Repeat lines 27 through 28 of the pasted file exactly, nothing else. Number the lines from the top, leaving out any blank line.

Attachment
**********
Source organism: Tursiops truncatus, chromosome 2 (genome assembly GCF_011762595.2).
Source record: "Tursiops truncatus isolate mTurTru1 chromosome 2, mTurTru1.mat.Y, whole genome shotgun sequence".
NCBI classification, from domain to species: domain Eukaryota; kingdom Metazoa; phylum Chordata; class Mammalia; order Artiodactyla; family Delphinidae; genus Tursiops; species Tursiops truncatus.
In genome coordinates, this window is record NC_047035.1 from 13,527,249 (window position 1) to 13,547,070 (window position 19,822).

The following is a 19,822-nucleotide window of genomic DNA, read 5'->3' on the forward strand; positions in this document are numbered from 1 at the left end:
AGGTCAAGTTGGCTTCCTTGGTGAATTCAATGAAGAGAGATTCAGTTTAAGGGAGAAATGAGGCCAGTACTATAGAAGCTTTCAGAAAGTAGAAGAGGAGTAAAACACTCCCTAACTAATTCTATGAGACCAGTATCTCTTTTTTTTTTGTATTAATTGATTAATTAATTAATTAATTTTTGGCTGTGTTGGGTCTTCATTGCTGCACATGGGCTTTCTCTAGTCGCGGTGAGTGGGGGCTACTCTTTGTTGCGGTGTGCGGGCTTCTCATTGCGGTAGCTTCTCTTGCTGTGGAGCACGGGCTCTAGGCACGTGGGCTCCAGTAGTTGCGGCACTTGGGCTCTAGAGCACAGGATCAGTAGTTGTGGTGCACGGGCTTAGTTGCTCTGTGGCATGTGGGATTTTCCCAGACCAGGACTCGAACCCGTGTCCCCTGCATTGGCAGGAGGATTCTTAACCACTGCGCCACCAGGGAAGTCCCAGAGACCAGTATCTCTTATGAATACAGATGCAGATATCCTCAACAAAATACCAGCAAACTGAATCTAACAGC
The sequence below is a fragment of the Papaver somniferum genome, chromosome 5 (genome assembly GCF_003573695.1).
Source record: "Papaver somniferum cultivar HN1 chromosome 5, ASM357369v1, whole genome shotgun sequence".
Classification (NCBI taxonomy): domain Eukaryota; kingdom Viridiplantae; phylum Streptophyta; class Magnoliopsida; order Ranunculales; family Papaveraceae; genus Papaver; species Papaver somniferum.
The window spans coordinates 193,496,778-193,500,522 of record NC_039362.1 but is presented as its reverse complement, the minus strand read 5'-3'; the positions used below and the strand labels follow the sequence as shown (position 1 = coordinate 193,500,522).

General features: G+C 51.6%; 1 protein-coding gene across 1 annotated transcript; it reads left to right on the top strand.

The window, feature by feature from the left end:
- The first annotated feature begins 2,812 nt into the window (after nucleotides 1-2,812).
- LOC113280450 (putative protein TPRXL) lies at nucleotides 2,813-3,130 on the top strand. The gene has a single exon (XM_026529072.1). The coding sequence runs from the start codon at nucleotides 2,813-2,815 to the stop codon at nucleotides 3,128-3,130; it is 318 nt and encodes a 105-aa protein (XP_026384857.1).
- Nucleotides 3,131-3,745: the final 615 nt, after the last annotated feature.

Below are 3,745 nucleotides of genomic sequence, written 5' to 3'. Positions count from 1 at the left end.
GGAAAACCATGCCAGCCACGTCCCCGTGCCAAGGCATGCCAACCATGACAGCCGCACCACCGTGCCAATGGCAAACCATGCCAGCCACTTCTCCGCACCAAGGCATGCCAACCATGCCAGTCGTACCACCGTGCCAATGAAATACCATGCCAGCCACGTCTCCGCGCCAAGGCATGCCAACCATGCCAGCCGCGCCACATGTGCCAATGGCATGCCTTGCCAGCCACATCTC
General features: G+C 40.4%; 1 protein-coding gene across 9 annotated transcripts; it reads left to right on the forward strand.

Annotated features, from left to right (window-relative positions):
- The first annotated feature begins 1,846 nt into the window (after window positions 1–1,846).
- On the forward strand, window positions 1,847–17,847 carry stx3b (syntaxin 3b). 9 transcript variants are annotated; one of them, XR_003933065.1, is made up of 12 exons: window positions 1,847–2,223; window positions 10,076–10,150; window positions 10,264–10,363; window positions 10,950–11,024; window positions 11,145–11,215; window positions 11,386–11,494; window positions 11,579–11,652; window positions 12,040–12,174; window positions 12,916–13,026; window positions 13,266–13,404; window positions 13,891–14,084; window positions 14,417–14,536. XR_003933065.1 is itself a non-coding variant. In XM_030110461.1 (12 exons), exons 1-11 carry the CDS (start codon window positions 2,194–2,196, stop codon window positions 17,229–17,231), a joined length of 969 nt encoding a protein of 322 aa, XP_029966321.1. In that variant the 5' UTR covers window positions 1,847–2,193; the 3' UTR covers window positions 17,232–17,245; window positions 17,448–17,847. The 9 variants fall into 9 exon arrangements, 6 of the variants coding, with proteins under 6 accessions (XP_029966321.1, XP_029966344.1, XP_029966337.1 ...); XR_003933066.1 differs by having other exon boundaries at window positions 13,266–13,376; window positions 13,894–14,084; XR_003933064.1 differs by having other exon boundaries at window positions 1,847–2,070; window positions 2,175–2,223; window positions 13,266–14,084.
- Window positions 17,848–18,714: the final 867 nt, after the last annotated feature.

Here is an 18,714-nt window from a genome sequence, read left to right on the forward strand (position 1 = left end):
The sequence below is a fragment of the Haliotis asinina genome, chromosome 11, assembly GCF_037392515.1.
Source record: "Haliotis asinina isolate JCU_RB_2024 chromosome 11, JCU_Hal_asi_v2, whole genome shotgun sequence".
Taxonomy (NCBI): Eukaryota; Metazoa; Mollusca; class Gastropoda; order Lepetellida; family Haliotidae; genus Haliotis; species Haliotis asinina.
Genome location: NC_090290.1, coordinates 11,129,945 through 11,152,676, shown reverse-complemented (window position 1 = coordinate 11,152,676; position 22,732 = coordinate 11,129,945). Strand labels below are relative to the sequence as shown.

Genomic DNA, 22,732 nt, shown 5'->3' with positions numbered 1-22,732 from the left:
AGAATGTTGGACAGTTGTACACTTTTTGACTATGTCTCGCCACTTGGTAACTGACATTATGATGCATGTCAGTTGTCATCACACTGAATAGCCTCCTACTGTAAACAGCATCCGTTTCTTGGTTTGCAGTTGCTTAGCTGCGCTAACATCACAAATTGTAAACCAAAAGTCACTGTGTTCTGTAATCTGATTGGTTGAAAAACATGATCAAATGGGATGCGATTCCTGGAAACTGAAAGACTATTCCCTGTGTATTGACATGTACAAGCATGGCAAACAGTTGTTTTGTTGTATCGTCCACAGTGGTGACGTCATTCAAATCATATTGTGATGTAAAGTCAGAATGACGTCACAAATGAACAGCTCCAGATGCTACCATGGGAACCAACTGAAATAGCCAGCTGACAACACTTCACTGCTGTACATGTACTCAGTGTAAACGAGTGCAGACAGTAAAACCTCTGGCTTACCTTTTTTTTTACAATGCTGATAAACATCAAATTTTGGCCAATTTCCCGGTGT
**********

Genome location: NC_090290.1, coordinates 11,129,945 through 11,152,676, shown reverse-complemented (window position 1 = coordinate 11,152,676; position 22,732 = coordinate 11,129,945). Strand labels below are relative to the sequence as shown.

Genomic DNA, 22,732 nt, shown 5'->3' with positions numbered 1-22,732 from the left: